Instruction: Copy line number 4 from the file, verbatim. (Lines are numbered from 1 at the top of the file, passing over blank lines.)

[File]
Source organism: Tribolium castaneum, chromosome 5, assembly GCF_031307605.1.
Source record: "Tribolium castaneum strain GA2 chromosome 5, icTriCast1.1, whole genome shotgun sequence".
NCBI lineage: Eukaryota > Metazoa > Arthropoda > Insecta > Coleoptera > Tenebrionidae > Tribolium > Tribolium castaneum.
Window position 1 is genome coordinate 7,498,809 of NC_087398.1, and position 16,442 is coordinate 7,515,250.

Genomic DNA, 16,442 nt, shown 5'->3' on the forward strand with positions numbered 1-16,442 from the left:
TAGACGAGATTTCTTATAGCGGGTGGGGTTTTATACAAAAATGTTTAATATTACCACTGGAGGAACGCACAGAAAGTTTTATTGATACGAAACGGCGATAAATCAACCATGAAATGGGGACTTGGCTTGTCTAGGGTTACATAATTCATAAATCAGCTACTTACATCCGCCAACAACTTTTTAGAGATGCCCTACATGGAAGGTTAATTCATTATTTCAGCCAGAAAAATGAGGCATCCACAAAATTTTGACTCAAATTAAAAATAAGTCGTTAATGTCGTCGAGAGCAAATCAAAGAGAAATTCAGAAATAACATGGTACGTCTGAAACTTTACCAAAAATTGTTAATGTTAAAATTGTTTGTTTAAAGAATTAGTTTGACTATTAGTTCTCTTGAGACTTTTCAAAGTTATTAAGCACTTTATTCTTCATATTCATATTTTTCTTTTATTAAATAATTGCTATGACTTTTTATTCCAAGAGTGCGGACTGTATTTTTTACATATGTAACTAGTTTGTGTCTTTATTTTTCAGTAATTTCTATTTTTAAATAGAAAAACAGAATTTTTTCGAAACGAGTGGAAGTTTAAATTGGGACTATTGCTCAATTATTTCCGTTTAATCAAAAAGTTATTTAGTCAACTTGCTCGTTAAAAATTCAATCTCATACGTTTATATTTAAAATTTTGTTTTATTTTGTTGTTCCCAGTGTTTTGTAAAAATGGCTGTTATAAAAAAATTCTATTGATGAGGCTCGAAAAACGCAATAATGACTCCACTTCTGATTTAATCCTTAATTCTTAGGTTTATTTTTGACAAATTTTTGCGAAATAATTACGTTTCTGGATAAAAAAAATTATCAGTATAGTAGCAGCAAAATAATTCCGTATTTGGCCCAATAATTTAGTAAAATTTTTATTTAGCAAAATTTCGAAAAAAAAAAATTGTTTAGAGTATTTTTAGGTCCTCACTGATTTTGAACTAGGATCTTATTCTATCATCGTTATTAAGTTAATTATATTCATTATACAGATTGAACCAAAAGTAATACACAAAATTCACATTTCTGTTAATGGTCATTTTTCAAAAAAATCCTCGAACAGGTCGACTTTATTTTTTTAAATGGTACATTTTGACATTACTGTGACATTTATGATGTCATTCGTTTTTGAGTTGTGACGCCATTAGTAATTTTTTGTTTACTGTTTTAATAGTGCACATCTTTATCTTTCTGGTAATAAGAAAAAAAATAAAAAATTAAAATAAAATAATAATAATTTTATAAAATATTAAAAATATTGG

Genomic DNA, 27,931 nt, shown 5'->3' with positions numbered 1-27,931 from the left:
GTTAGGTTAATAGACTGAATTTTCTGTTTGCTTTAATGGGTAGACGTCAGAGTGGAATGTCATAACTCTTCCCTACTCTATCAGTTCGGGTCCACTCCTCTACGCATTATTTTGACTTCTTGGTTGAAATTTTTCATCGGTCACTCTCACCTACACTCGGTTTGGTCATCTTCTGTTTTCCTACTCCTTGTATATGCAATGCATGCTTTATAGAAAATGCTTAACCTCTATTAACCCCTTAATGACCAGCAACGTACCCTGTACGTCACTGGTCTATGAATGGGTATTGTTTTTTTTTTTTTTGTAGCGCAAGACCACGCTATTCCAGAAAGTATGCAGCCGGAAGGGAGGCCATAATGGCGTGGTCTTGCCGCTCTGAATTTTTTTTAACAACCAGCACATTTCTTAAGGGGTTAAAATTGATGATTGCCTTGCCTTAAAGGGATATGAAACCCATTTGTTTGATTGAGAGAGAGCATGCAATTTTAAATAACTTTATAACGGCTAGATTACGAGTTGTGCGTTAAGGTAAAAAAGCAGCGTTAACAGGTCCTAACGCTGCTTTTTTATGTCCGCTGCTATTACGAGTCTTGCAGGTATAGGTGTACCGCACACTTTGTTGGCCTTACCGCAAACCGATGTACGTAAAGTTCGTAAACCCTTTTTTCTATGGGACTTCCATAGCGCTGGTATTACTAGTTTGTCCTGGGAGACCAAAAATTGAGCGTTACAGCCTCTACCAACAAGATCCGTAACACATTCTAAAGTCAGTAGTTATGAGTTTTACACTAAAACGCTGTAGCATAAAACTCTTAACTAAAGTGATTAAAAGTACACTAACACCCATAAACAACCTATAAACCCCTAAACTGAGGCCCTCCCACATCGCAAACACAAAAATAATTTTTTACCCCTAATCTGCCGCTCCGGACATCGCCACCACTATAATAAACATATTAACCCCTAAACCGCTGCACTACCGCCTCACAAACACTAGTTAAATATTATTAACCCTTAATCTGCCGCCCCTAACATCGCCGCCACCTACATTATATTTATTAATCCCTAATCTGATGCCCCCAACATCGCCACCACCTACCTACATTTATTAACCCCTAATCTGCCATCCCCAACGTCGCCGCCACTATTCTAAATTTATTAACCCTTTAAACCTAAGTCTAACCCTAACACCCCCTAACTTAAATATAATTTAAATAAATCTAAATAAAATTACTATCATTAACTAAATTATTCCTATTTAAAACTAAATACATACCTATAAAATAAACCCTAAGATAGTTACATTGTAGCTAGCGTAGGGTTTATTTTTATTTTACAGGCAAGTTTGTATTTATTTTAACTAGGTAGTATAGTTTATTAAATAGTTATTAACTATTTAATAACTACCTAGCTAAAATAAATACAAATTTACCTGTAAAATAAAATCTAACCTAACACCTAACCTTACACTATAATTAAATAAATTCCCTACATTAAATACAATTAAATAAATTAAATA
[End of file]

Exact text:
Window position 1 is genome coordinate 7,498,809 of NC_087398.1, and position 16,442 is coordinate 7,515,250.